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Friday, February 4, 2011

And Now For Something Completely Different

After the last schizophrenic blog entry (this is what happens when you are your imaginary friend), I've decided to lift everyone's spirits with a light, breezy, inconsquential entry about my first week of college after being off for six weeks.
This is not going to be my topic for the moment. Not that going to a community college isn't fraught with excitement and peril (depending on who you're talking to), but something just occured to me as I was trolling around on the Web today, reading other writer's blogs, seeing their reader reccomendations. It has to do with the books I've been reading over winter vacation.
To Kill A Mockingbird by Harper Lee is now in my top ten books to take to a desert island, should I ever crash land there with some twenty-odd people where we deal with polar bears, time travel, hidden bunkers and utopian societies (not necessarily in that order). Much to my shame, I had never read To Kill A Mockingbird before picking it up at the library a few weeks ago. I saw in the teen section and thought, "Hey, classic book. Why not?" and I read it.
It is an awesome book, and I am seriously questioning my intelligence for not picking it up sooner. Apologies to all the moms who might read this (specifically, my own) but Atticus Finch is what some might call a Badass Bookworm and walking Crowning Moment of Awesome for Humanity (it does help that he's a fictional character). He's the kind of guy you want to defend you if you are wrongly accused of raping a white woman in 1930's South (even if you don't win). Scout's narration of the story is both clear-sighted and uncluttered, which I think is the truth of how children's minds work. There's no desperate drama or unnecessary emoting. It's just the facts, ma'am, peppered with the insight of a child and how they see the world.
After reading the book, I ordered the movie off of Netflix (which is the most awesome thing this family's ever done for itself) and watched it.   
A) Gregory Peck is stone-cold brilliant as Atticus Finch, and his speech to the jury at the end will reduce you to tears.
B) This is quite possibly one of the best book-to-movie translations I've ever watched. There's no detracting from the original plot, no unneeded additions to the story line. True, there are some incidents that are removed from the story, such as the introduction of Atticus's brother and sister, but that's not exactly a bad thing. It's a wonderful movie and deserves to be called a classic.
Now what occured to me today, as I was trolling about, was something that made me think back to high school, which seems like a lifetime ago (but it really wasn't).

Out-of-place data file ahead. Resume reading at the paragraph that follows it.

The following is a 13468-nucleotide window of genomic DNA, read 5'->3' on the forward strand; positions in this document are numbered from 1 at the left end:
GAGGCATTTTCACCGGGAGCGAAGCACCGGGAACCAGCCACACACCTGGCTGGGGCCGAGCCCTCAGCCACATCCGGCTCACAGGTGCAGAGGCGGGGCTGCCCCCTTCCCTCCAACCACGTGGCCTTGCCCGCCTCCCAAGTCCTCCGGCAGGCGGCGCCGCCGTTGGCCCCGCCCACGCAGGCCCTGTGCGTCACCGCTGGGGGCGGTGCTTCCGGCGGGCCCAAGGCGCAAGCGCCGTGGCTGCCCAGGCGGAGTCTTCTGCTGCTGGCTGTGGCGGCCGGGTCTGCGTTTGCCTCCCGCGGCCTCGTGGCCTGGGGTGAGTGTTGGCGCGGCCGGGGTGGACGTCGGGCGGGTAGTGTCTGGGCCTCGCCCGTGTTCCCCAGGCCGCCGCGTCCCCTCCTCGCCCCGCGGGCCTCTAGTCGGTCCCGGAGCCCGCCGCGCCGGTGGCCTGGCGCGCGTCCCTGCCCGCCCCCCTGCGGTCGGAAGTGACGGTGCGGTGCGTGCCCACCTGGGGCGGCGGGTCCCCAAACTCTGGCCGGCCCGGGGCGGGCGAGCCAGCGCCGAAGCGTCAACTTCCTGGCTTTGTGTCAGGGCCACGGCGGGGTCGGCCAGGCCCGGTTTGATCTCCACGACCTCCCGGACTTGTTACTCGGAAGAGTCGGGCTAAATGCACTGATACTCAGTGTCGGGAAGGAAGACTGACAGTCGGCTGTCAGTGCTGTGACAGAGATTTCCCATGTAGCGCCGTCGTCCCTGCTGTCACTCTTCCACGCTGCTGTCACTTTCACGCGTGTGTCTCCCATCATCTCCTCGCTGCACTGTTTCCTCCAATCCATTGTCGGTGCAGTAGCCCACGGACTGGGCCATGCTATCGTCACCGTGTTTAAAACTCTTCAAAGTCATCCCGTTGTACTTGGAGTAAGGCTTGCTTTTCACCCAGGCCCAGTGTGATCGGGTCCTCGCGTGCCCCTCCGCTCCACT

Why didn't they have us read this book?  
My tiny Christian high school prided itself on the criteria of our classes and reading material. We read things like the Odyssey or the Aeneid or Geoffrey of Monmouth's History of the Kings of Britain (no, I'm not kidding) and Saint Augustine's Confessions.  We read Huckleberry Finn and Billy Budd and For Whom the Bell Tolls, but not To Kill a Mockingbird.
Why is this? I don't know. There was probably not enough time in the semester to add it to the list and most likely too many books to choose from when picking them. But I really think that this the was an oversight on the part of whoever picked the books. Because it's a great book. It teaches Christian values. It has an honorable and upright main character. It teaches a junior high/high school audience how the court system and juries work. Though the case is a rape one, there's no explicit material or content. There is some swearing and use of the n-word, but that's kind of par the course for a story set in the 1930's South. 
I suppose I should make it clear that I'm not angry at my high school for being able to pick one book out of a ton of American classics. I just think that I should've read this book earlier on in my lifetime. I missed out on something really good. But at least now that I've read it, I can read it again! *smiles*
Over & Out,


  1. It's an American classic, not a Classical classic. But I agree, the book selection at Veritas wasn't always 100%, in my opinion. Now I have to read it, darn it, Sis.

  2. ok. so first of all, I found your site. Yay me. Second of all, just had to state that I was assigned How to Kill a Mockingbird for the first time in the public school system when I was in 7th grade. Then again in 8th (different school), and yet again in 10th. While it is undoubtedly a good book, it didn't move me nearly as much as S.E. Hinton's Outsiders. However, I probably should state that I am not at all a fan of American literature each's own I suppose.

  3. Rachel! My middle school book club just finished To Kill a Mockingbird, which has been one of MY favorite books since I read it in high school. I am absolutely perplexed by the fact that you only just recently read this novel, and here's why: it WAS on my book list for VCA's American Lit class! In fact, I think it was supposed to be the final novel, so we could end on a high note. Obviously, I wasn't there to see my book list through, and it terribly saddens me that you didn't get to read this years ago. (In response to A. Flores, I would say most novels in an American Lit class will be American classics and not "Classical" classics. I'm assuming the distinction has something to do with age; we are, after all, a young country and our great books are still mostly babies, at best adolescents.)

    All this to say: I (originally) picked the book list you read for American Lit. To Kill a Mockingbird was (originally) on it. I am glad you've finally discovered this wonderful book. :)

    (Miss) Elise